2) You can make qualified charitable distributions from your Traditional IRAs to charity. Tax on traditional IRAs is at your marginal tax rate in retirement. If you have a high tax rate in retirement this is probably something you'll want to consider so you might not want to over fund your DAF. How many years of giving with the $53K cover? It sounds like it might be under 10 in which case the DAF seems like a good idea.

3) Is your church set up to accept the DAF contribution or do they really survive off the cash every week? My in laws were part of a 50 person mostly older blue collar congregation. The consistent $100/week my father in law gave them was a big part of the preacher's income. That church would not have been set up to deal with a DAF. Larger congregations with higher income members should already have the process down. Could you give quarterly or annually?

4) For 2018 math gets more complicated because of the new federal limits on state and local tax deductions. If you don't have a large mortgage you might now be taking the standard deduction instead of itemizing on your federal return. If you donate to the DAF you'd be itemizing that year so you would also want to try to maximize any other deductions in the same year before you go back to the standard deduction in future years. Some states will let you itemize on your state return even if you take the standard deduction on your federal return.

In summary, because of the future tax on capital gains distributions I'd take action now before those distributions pay out in December. If you are giving $5-10K per year to charity and are well under 70.5 I'd go the DAF route and try to maximize any other deductions this year as well.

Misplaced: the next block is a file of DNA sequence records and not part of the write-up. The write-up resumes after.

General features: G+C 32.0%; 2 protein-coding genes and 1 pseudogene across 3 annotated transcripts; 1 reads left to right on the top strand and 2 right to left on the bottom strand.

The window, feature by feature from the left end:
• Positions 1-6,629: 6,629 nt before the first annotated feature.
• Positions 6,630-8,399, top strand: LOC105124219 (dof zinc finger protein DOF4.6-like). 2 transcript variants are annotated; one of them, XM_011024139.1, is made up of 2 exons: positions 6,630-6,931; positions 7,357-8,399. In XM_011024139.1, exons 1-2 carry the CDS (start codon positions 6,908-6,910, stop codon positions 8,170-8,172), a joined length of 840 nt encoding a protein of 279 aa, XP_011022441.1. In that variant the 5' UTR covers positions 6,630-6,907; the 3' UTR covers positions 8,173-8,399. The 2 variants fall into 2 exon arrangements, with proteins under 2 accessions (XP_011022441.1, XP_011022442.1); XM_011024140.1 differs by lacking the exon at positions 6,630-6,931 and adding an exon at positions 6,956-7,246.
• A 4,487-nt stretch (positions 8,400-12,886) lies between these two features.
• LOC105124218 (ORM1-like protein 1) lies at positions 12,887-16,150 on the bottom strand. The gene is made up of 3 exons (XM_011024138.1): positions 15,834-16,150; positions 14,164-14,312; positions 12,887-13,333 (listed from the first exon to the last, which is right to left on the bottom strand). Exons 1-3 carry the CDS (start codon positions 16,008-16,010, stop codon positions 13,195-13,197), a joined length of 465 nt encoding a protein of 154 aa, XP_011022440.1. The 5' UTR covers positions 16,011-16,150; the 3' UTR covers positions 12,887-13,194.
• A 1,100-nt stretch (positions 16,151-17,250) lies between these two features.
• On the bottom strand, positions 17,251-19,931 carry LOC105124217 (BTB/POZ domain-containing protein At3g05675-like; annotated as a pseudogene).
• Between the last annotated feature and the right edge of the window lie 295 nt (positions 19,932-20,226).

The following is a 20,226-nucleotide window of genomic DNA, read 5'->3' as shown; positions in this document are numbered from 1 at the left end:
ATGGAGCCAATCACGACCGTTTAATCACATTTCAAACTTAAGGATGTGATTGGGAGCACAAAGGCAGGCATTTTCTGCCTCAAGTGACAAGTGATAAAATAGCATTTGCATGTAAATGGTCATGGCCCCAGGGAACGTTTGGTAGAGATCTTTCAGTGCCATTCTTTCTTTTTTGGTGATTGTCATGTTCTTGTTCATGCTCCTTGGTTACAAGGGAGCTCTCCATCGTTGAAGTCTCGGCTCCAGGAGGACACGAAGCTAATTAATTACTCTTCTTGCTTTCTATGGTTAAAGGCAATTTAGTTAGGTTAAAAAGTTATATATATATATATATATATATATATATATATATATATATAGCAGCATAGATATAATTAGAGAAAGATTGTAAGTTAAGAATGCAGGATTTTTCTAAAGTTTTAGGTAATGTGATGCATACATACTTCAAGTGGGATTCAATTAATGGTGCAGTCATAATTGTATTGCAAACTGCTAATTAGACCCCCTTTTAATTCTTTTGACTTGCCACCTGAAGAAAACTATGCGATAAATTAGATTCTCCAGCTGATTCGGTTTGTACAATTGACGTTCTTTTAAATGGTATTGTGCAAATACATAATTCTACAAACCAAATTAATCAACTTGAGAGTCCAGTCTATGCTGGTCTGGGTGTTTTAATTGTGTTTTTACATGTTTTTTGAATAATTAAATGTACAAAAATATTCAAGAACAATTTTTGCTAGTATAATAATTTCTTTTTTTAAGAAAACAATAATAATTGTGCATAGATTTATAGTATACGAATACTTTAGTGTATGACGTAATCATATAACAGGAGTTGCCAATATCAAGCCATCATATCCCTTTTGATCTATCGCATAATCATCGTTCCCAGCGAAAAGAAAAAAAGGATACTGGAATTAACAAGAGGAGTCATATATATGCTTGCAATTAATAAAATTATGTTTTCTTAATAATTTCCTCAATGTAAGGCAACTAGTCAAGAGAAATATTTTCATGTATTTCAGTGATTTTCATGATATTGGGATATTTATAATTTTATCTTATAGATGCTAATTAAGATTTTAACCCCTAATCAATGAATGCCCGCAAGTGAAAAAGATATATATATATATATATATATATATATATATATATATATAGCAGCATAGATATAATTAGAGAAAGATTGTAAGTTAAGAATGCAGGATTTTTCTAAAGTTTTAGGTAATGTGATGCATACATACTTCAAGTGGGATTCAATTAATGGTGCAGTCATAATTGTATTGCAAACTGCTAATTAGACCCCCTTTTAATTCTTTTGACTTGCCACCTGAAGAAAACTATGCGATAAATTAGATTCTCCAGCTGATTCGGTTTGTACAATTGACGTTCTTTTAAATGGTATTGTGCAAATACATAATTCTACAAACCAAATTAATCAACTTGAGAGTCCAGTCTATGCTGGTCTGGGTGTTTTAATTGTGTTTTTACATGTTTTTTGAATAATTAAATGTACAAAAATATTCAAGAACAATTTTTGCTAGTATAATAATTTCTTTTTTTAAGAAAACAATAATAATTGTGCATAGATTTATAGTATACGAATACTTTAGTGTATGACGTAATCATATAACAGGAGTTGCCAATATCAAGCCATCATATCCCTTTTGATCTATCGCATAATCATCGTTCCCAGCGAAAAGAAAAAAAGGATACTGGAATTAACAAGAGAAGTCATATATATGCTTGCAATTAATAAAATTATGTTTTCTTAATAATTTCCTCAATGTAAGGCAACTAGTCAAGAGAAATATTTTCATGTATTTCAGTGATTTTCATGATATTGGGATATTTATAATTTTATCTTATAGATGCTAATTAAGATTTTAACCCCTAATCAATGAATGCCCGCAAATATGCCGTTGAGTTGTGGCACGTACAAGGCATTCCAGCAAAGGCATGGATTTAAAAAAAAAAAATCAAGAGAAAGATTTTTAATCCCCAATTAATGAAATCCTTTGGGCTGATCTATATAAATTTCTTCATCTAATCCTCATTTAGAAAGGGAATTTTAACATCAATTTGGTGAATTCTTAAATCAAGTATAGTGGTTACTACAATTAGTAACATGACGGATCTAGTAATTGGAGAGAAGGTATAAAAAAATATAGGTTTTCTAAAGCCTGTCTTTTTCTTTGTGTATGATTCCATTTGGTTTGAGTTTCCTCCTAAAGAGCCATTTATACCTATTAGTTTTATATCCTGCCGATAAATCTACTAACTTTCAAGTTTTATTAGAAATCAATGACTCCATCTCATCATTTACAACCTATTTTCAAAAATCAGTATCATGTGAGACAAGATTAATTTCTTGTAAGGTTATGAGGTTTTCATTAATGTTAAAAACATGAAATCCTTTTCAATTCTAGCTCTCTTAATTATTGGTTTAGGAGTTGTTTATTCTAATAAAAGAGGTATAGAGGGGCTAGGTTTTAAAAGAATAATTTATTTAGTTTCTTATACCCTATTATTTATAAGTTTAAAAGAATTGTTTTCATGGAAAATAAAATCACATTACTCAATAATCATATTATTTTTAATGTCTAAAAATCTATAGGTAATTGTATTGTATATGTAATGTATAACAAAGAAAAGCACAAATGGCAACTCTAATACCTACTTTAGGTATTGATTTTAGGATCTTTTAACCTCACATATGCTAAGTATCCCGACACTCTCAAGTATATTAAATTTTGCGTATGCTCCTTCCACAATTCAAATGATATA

Last edited by stan1 on Sun Nov 18, 2018 9:48 am, edited 2 times in total.

stan1
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Re: Am I understanding this right about DAFs? If so...wow

Post by stan1 » Sun Nov 18, 2018 9:43 am

aristotelian wrote:
Sun Nov 18, 2018 9:26 am
Also keep in mind that the DAF will charge expenses, so it might behoove you to do #3. Basically the choice is between staying in non optimal funds vs the DAF fee dragging against your donation fund.
The DAF has expenses but it is invested and has income that can cover those expenses. Likely still cheaper than paying tax on the capital gains distributions but the numbers would have to be run if OP wants to optimize at that level.

cadreamer2015
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Re: Am I understanding this right about DAFs? If so...wow

Post by cadreamer2015 » Sun Nov 18, 2018 9:53 am

As someone else said, unless you already have $24,000 in itemized deductions you won’t get the benefit of deducting the entire amount of your donation to a DAF. The new standard deduction for MFJ taxpayers is $24,000, and only deductions in excess of the standard deduction reduce your taxes.

Another idea would be to directly gift shares of the taxable mutual funds you would otherwise sell or donate to a DAF. Many charities have brokerage accounts and accept donations of securities. You don’t have to sell first, and thus avoid paying capital gains taxes. Perhaps you could give mutual fund shares to your church quarterly or annually instead of donating cash weekly. With your level of charitable giving you could make a major dent in the total amount of old mutual funds in a few years.
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Chip
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Re: Am I understanding this right about DAFs? If so...wow

Post by Chip » Sun Nov 18, 2018 10:02 am

I agree with others that the 3.8% NIIT likely applies, making your cap gains rate 23.8%. Also the question of standard deduction vs. itemizing in determining deductibility of DAF contributions. Though if you can't deduct contributions that you're making now does it really matter if you can't deduct a donation to the DAF? There was a suggestion to consider qualified charitable distributions from your IRA. Note that you can't do this until you've reached age 70.5.

Since you're donating 5-10% of your income, with taxable income of at least 400k (35% bracket), you'd empty the DAF within 2-3 years. I don't share the concern mentioned about the donation frequency to the church. My Fidelity DAF doesn't care how often I suggest donations. I suspect monthly or weekly would be fine if necessary. But I would also suggest that the church should be able to manage quarterly cash donations, which is what comes from the DAF.